TABLE V ______________________________________ COMPARISON OF APPARENT AQUEOUS Mg WITH Mg SOLUBILITY AND THE "Mg-SCALE QUANTITY" (DIMENSIONLESS) Run Autoclave Compartment # Parameter* A B C D E F ______________________________________ 1 Apparent Mg, 7.0 7.3 7.3 7.6 8.2** 8.3 gpl Mg solubility, 7.5 9.6 10.3 10.2 9.1 9.1 gpl Mg-scale 4.0 0.9 0.2 0.2 0.1 -- quantity 2 Apparent Mg, 10.0 11.7 11.1 10.8** 11.4 10.4 gpl Mg solubility, 7.6 10.1 11.2 10.1 10.1 10.1 gpl Mg-scale 0.6 0.2 0.04 28.0 0.1 0.3 quantity 3 Apparent Mg, 12.0 12.9 13.9 13.4** 12.4 12.6 gpl Mg solubility, 7.2 10.6 12.0 10.2 10.2 9.9 gpl Mg-scale 84.0 0.3 0.2 83.0 74.0 0.9 quantity 4 Apparent Mg, 15.7 18.3 17.9 15.4** 15.7 15.2 gpl Mg solubility, 7.3 10.9 12.5 9.9 9.6 9.1 gpl Mg-scale 38.0 1.0 0.9 50.0 -- 23.0 quantity ______________________________________ *Apparent Mg is the analysis of the aqueous phase of the slurry sampled from each autoclave compartment. This assay is the sum of magnesium soluble at autoclave temperature, plus magnesium solubilized from MgSO.sub.4.H.sub.2 O during cooling of the sample. Mg solubility is the solubility of magnesium at 270.degree. C., as read from FIG. 4. Mgscale quantity is the product of scale thickness (Table III) multiplied by the magnesium assay of the scale (Table II). **Compartment to which the ALR feed was added.
During Runs 2, 3 and 4, the solubility of magnesium sulfate was exceeded by a substantial margin. The quantity of scale was highest in the autoclave compartments where magnesium-containing ore was added (i.e., A and D). Magnesium scaling of compartments B and C was nil because the liquor had already been relieved of its excess magnesium via scaling in compartment A. This relief of scaling propensity was enhanced by acid added to B and C, which increased the solubility of magnesium (FIG. 4). Scaling recommenced in D not only due to ALR addition of solids, but also due to the decreasing liquor acidity. This decreased acidity caused a portion of the magnesium soluble in C to precipitate in D. One would have expected magnesium scaling in compartment A of Run 2 based on the 2.4 gpl solubility differential. It is possible there was sufficient intermittent back-mixing from the more acidic compartment B solution to dissolve magnesium scale build-up in compartment A. Or possibly a brief water wash prior to shutdown dissolved away the compartment A scale. The same water, now loaded with magnesium, would be less effective in dissolving magnesium scale from compartment D.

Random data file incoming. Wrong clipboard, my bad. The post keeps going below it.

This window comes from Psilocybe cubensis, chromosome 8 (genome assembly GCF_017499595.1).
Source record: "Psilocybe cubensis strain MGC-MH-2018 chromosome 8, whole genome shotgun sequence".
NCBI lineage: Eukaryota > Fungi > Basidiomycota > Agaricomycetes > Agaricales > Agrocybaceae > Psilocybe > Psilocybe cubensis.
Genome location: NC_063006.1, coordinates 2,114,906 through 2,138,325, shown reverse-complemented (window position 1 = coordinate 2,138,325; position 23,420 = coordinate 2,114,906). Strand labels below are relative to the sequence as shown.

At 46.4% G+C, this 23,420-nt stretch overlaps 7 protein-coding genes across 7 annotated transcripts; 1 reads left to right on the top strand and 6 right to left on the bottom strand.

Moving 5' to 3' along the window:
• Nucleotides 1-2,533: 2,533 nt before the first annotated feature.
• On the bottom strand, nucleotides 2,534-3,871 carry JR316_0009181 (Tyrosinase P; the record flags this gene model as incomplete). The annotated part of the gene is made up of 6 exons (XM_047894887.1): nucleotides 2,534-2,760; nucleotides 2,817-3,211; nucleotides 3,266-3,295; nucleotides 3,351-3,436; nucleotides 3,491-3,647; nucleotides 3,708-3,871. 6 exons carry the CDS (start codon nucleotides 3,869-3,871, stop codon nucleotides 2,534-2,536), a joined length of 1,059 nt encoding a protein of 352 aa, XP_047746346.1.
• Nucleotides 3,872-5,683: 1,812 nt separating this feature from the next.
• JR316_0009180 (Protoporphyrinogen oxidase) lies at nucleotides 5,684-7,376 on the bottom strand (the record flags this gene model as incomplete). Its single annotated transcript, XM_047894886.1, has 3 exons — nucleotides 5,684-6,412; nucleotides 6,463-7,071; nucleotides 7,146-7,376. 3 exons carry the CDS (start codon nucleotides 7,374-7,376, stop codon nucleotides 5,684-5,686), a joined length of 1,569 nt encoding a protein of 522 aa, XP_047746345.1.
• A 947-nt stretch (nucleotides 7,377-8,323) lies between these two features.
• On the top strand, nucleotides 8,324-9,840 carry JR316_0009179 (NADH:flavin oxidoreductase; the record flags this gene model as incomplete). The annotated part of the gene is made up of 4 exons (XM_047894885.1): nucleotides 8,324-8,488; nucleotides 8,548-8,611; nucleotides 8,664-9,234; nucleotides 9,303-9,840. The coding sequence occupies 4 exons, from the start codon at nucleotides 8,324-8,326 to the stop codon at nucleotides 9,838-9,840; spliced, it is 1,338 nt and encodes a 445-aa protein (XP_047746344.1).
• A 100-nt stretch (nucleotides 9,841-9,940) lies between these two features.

It was expected that more scale would be found after Run 4 than 3, based on apparent leach liquor magnesium concentrations. The lower measured scale thickness following Run 4 probably was due to the autoclave being washed with a greater volume of water during the shutdown procedure that followed this high-magnesium campaign. Thus, residual magnesium scale was greater following Run 3 than following Run 4 due to the difference in flush-out procedures.